Micky Holcomb Condensed Matter Physicist - West Virginia University

amountdollΗλεκτρονική - Συσκευές

2 Νοε 2013 (πριν από 3 χρόνια και 7 μήνες)

101 εμφανίσεις

Micky
Holcomb

Condensed Matter Physicist

West
Virginia
University

mikel.holcomb@mail.wvu.edu

The Physics of Faster, More
Energy
-
Efficient Computers

http://community.wvu.edu/~mbh039/

Who cares about Physics?

Why would
one study
Physics?


The Physics of Cell Phones

Physics is
responsible for the
components in your
phones and
computers.




The internet (formally
the
NSFnet
*) is due to
basic science funding.

Memory

Battery
Connector

Audio &
Charging

SIM Card

Finding
Signal

Power
Switch

Camera

Backup
Battery

GPS &
WiFi

Power
Amplifier

Runs the
Screen

Connection
to Other
Devices

Keeps Time

*http://en.wikipedia.org/wiki/NSFNET



Physics Helps Makes Life Better

We learn about the basic products of nature
and learn how to make some beefy devices.



Computers Have Progressed



Physics Makes Faster Computers

What is Electricity?

In some materials, these
electrons move freely
under an applied voltage.

What is a Transistor?

http://www.youtube.com/watch?v=CkX8SkTgB0g

Resistor

Trans
formative
Changing Variable
Res
istor

Time

Improving Transistors

The number of transistors
placed
inexpensively on
a
computer chip has
doubled
every ~2 years

(Moore’s Law)

This trend has
allowed massive
progress in
technology

Silicon

A voltage on the
gate

electrode can induce
flow of electricity between the two other
contacts called the
source

and
drain
.


The flow of electricity is affected by:

the dielectric constant of the oxide,

the
area

of
capacitor and the oxide
thickness

1) Making Them Smaller


Area


Speed



Area


Electron flow


Thickness


Electron flow

Quantum Tunneling?!?

Electrons
are lazy!

If the hill isn’t too wide, they tunnel through it. Not good.




High
dielectric
constant




Low leakage current




Works well with current Si technology







Many materials have been tried but none are as
cheap and easy to manipulate as existing SiO
2
.




2) Replacement
Oxides

3) Strain

Industry found that it could improve
electron travel
in MOSFETs by
straining
(essentially
squeezing) silicon
.

Strain can
allow
quicker,
more efficient transfer of
electrons.

Strain can also affect other
properties of a material.

Ex: roads, airplane wings, medical inserts, building materials

Why We Care About Strain

Reaching the Limits

We are reaching the limit that
these strategies can continue to
improve technology.

1) Scaling

2) Replacements

3) Strain

Magnetic
moment

electrons



4) Different Approach: Magnetism

0


0


1

Problems with Magnetic Fields

Require a lot of power

Heating problems

Difficult to localize


limits size

Magnetic
field

Using Magnetism

Ferroelectric

Multiferroic

Ferromagnetic

4) Different Approaches

Spontaneous
magnetization

whose direction can be
changed with an applied
magnetic

field

Spontaneous
polarization

whose direction can be
changed with an applied
electric

field (voltage)

P
1
+

Bi

Fe

O

P
1
-

P
4
-

P
3
-

Using an electric
field to change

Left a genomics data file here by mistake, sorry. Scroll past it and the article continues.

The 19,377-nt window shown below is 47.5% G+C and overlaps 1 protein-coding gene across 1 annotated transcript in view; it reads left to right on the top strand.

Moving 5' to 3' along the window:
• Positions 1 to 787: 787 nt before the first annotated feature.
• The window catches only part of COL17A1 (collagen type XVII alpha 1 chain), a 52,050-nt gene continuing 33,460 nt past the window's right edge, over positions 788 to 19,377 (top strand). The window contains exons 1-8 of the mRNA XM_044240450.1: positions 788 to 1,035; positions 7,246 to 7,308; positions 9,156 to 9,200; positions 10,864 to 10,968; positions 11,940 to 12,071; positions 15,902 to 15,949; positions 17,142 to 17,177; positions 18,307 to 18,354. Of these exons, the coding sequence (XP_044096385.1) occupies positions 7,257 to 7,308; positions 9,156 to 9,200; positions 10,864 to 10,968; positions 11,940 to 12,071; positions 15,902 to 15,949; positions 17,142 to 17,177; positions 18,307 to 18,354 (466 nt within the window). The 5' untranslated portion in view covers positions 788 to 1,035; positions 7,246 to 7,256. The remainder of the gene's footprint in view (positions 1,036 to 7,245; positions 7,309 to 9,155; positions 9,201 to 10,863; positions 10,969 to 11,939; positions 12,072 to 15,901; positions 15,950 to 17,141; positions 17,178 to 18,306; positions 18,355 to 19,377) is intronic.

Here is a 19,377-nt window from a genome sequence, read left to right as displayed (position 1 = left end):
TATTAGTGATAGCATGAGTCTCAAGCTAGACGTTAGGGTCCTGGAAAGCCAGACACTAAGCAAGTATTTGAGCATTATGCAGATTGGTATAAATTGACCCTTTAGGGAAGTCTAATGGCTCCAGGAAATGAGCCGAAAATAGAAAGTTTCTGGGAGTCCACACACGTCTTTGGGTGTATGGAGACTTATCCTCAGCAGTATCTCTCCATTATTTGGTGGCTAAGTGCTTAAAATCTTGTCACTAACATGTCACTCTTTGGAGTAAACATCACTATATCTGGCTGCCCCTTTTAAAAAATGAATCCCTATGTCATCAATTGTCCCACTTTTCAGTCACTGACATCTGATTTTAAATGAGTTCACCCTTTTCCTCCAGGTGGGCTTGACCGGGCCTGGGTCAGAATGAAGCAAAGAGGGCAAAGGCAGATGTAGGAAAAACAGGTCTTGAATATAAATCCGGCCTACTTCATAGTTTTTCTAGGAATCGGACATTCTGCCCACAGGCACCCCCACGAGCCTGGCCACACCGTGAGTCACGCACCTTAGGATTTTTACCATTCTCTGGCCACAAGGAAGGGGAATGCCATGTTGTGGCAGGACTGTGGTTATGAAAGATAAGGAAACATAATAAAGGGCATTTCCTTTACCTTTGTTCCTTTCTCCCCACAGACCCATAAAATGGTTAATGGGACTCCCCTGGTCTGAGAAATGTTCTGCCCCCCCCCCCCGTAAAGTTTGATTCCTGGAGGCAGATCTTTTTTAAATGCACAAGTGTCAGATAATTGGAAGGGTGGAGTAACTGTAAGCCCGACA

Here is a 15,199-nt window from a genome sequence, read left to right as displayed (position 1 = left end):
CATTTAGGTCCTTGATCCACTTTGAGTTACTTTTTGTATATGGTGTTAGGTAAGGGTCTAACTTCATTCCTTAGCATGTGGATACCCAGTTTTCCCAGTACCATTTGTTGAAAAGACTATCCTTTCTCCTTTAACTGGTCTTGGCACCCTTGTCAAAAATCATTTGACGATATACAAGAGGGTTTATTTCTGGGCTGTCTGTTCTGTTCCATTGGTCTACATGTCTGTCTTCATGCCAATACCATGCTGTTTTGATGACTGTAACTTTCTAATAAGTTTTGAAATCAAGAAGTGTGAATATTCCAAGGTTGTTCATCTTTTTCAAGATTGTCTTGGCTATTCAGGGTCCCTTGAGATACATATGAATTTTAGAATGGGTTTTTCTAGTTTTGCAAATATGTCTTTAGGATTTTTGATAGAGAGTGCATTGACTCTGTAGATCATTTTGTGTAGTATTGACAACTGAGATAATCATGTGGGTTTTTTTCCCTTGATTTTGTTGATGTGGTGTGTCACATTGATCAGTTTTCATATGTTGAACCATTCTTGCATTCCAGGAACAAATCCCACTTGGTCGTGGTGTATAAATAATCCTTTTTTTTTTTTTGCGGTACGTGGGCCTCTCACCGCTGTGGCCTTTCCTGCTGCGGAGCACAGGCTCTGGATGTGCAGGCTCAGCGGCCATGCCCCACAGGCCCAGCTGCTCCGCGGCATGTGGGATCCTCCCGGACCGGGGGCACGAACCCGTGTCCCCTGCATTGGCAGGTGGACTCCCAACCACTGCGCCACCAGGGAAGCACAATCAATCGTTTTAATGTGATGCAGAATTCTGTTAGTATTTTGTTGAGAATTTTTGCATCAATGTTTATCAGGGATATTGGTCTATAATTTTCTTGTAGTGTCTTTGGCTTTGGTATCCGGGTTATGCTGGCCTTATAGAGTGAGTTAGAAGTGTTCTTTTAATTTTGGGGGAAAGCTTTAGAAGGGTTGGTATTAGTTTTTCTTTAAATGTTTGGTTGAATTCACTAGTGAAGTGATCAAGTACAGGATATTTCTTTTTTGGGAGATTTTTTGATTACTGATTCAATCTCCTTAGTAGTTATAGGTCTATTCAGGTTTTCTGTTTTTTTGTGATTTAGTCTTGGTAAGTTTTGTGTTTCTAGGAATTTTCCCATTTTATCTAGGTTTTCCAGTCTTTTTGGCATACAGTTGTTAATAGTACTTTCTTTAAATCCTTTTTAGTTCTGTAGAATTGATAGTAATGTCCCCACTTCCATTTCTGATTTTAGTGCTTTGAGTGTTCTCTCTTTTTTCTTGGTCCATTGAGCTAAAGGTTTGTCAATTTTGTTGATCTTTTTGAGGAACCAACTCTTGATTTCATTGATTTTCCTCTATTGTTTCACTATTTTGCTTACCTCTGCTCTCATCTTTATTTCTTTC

magnetism

Magnetic plane is
perpendicular to
the polarization
direction.



Electrical Control of Magnetism?

Only room temperature
magnetic ferroelectric (BFO)



Physics at its Boundaries

-

Simple idea: Grow a
magnetic material on
top of a ferroelectric

-

BFO
is not a good
candidate

-

Problem
: the physics
at
boundaries
is not
yet well
understood

Magnetoelectric Interface

Laser Molecular
Beam
Epitaxy

(Laser MBE)

A


Magnetic
layer (LSMO)

B


Ferroelectric
layer (PZT)

C


Substrate


Programmable shutter

Chu YH,
et. al.
,
Materials
Today
10 (10), 16 (2007)

Visualizing the
Nano

1 inch = 2.5 cm

= 25 million nanometers (nm)


Nanometer objects are too small to see with our eyes.

We study structures that are only several nanometers in length.

Scientists must use powerful microscopes to image objects this small.

Penny = 0.06 inches thick
(or 1,550,000 nanometers)

Human hair =
100,000 nm wide

Our “Laser”

Power of a laser pen:

5
mW


Power of our lab’s laser:

1500
mW






Paper will burn at 95
mW


Femtosecond pulses, one million
times smaller than nanoseconds!

Cooling Down the Physics

Antarctica reaches temperatures of

-
129
°
F


Capable of reaching temperatures of

-
450
°
F


This is just above ABSOLUTE ZERO,
the coldest possible temperature.












Cryostat

Other cool features:

Low vibration stage

Sample rotation

Measurements Elsewhere

Experiments At
National Labs:

X
-
ray Dichroism

Photoemission Electron Microscopy (PEEM)

Beam of electrons forced
by magnets to go around
in circles

X
-
rays

electrons

Sample

Collector

X
-
rays excite
electrons which
tell us about many
properties of the
material

electrons

150 Feet

X
-
ray Production

As grown

First E switch

Second E switch

Electric Control of FM

Ferroelectric

Magnetic

Multiferroic materials offer a pathway to new
properties/devices
.

As computers continue to get smaller, the physics
becomes more interesting.

Basic physics research has allowed significant progress in
computing and other modern day technologies.

Magnetic and ferroelectric materials can be imaged and
studied at WVU and national laboratories.

Magnetic domains
can be changed by an electric field.

Summary



Our Science Superheroes

Left to Right:
Srinivas

Polisetty

(post
-
doc),
Disheng

Chen (grad),
Jinling

Zhou (grad), Evan
Wolfe (undergrad), Micky Holcomb (advisor) and
Charles Frye (undergrad)

National
Chiao

Tung University (Taiwan)

A few of my collaborators: